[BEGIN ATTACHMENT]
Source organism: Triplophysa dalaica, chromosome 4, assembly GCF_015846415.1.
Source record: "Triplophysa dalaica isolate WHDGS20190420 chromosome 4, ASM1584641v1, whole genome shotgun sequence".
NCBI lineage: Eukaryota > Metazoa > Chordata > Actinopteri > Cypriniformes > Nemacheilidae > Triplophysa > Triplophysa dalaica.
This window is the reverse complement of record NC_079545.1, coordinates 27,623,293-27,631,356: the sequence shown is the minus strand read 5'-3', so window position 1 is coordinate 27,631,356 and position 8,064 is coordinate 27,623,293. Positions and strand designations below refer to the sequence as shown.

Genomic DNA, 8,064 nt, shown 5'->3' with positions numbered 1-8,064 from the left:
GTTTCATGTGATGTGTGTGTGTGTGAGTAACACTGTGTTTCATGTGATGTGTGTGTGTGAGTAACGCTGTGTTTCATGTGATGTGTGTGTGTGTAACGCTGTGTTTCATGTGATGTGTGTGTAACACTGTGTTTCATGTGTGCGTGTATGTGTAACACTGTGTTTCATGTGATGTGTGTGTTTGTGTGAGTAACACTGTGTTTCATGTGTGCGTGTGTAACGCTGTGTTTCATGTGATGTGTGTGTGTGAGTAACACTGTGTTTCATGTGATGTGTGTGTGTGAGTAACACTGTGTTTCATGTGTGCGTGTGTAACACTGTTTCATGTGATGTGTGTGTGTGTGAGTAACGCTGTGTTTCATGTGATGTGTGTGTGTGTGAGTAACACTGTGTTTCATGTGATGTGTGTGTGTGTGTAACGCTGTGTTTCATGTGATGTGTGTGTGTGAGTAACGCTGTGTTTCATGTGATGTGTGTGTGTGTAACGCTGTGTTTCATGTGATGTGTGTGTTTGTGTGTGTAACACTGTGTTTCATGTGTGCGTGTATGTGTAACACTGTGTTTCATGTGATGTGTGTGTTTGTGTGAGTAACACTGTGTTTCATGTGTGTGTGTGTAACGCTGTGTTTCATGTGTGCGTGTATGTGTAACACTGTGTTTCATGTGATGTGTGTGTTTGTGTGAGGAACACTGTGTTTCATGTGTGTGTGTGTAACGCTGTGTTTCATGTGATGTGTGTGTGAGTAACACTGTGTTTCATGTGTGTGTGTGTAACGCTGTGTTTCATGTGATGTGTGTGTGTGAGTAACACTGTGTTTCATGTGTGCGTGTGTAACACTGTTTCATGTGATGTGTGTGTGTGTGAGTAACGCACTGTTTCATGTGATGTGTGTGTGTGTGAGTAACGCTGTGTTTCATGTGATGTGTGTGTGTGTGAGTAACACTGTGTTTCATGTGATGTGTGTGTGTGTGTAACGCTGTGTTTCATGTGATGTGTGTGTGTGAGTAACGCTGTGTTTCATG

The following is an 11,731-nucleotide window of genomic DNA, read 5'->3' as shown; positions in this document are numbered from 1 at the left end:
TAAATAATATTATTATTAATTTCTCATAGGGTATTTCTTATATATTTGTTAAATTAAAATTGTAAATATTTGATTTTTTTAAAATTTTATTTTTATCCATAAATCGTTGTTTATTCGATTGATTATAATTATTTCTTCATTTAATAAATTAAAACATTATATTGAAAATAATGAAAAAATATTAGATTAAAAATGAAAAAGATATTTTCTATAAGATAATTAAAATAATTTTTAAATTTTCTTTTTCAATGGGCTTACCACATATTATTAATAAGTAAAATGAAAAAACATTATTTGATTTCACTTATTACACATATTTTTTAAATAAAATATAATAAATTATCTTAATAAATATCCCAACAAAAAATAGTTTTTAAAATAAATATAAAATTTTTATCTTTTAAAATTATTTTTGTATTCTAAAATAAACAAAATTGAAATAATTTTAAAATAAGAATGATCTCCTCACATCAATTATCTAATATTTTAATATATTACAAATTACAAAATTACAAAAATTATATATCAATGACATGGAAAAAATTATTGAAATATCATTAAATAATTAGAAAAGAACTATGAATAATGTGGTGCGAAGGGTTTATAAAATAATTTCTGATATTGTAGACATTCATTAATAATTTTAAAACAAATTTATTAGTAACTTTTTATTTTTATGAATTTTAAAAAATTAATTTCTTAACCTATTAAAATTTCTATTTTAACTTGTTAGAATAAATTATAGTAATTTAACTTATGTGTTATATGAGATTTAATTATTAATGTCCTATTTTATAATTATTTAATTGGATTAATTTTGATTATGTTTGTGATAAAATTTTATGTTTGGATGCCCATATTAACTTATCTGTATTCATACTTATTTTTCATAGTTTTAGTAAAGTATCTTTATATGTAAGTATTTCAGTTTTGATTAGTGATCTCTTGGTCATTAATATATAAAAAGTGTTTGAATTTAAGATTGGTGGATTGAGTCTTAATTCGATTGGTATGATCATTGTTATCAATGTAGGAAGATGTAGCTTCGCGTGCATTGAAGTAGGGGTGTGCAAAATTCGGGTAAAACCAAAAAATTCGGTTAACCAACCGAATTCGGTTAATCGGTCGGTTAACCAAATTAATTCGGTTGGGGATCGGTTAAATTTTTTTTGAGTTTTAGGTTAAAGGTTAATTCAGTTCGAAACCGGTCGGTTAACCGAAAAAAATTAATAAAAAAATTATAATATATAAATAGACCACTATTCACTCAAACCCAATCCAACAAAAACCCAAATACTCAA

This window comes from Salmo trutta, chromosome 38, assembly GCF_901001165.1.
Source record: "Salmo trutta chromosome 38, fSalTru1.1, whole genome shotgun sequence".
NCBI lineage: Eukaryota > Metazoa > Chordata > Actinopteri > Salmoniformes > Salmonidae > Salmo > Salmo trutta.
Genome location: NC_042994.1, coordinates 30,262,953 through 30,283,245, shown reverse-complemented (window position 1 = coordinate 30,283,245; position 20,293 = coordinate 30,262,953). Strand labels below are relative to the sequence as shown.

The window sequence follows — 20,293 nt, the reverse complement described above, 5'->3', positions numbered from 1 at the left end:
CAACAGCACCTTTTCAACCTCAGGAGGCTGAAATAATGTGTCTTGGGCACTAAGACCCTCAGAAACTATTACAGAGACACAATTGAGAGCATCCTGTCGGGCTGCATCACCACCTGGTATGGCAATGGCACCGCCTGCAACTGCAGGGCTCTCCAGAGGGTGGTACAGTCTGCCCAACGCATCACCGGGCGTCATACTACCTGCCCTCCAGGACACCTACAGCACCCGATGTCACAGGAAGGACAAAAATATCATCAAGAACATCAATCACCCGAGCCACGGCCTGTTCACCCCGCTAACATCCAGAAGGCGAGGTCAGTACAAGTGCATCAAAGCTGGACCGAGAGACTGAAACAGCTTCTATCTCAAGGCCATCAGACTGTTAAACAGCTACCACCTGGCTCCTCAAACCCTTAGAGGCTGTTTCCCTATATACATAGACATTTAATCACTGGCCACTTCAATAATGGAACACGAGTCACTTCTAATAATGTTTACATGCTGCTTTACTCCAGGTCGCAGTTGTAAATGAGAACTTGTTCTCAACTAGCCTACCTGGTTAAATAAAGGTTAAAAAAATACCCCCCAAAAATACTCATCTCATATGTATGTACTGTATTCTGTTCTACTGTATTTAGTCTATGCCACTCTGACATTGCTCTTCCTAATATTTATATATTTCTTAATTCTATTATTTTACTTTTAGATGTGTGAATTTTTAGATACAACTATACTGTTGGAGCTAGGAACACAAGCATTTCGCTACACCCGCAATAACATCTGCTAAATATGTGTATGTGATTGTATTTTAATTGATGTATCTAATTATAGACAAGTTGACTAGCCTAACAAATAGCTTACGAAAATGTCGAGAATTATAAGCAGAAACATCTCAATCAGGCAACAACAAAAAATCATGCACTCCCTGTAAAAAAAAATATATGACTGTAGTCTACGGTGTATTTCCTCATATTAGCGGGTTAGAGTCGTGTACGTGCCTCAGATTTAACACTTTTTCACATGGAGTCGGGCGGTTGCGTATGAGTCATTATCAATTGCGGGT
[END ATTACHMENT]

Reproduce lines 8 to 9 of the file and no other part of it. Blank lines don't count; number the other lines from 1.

TAAATAATATTATTATTAATTTCTCATAGGGTATTTCTTATATATTTGTTAAATTAAAATTGTAAATATTTGATTTTTTTAAAATTTTATTTTTATCCATAAATCGTTGTTTATTCGATTGATTATAATTATTTCTTCATTTAATAAATTAAAACATTATATTGAAAATAATGAAAAAATATTAGATTAAAAATGAAAAAGATATTTTCTATAAGATAATTAAAATAATTTTTAAATTTTCTTTTTCAATGGGCTTACCACATATTATTAATAAGTAAAATGAAAAAACATTATTTGATTTCACTTATTACACATATTTTTTAAATAAAATATAATAAATTATCTTAATAAATATCCCAACAAAAAATAGTTTTTAAAATAAATATAAAATTTTTATCTTTTAAAATTATTTTTGTATTCTAAAATAAACAAAATTGAAATAATTTTAAAATAAGAATGATCTCCTCACATCAATTATCTAATATTTTAATATATTACAAATTACAAAATTACAAAAATTATATATCAATGACATGGAAAAAATTATTGAAATATCATTAAATAATTAGAAAAGAACTATGAATAATGTGGTGCGAAGGGTTTATAAAATAATTTCTGATATTGTAGACATTCATTAATAATTTTAAAACAAATTTATTAGTAACTTTTTATTTTTATGAATTTTAAAAAATTAATTTCTTAACCTATTAAAATTTCTATTTTAACTTGTTAGAATAAATTATAGTAATTTAACTTATGTGTTATATGAGATTTAATTATTAATGTCCTATTTTATAATTATTTAATTGGATTAATTTTGATTATGTTTGTGATAAAATTTTATGTTTGGATGCCCATATTAACTTATCTGTATTCATACTTATTTTTCATAGTTTTAGTAAAGTATCTTTATATGTAAGTATTTCAGTTTTGATTAGTGATCTCTTGGTCATTAATATATAAAAAGTGTTTGAATTTAAGATTGGTGGATTGAGTCTTAATTCGATTGGTATGATCATTGTTATCAATGTAGGAAGATGTAGCTTCGCGTGCATTGAAGTAGGGGTGTGCAAAATTCGGGTAAAACCAAAAAATTCGGTTAACCAACCGAATTCGGTTAATCGGTCGGTTAACCAAATTAATTCGGTTGGGGATCGGTTAAATTTTTTTTGAGTTTTAGGTTAAAGGTTAATTCAGTTCGAAACCGGTCGGTTAACCGAAAAAAATTAATAAAAAAATTATAATATATAAATAGACCACTATTCACTCAAACCCAATCCAACAAAAACCCAAATACTCAA

This window comes from Salmo trutta, chromosome 38, assembly GCF_901001165.1.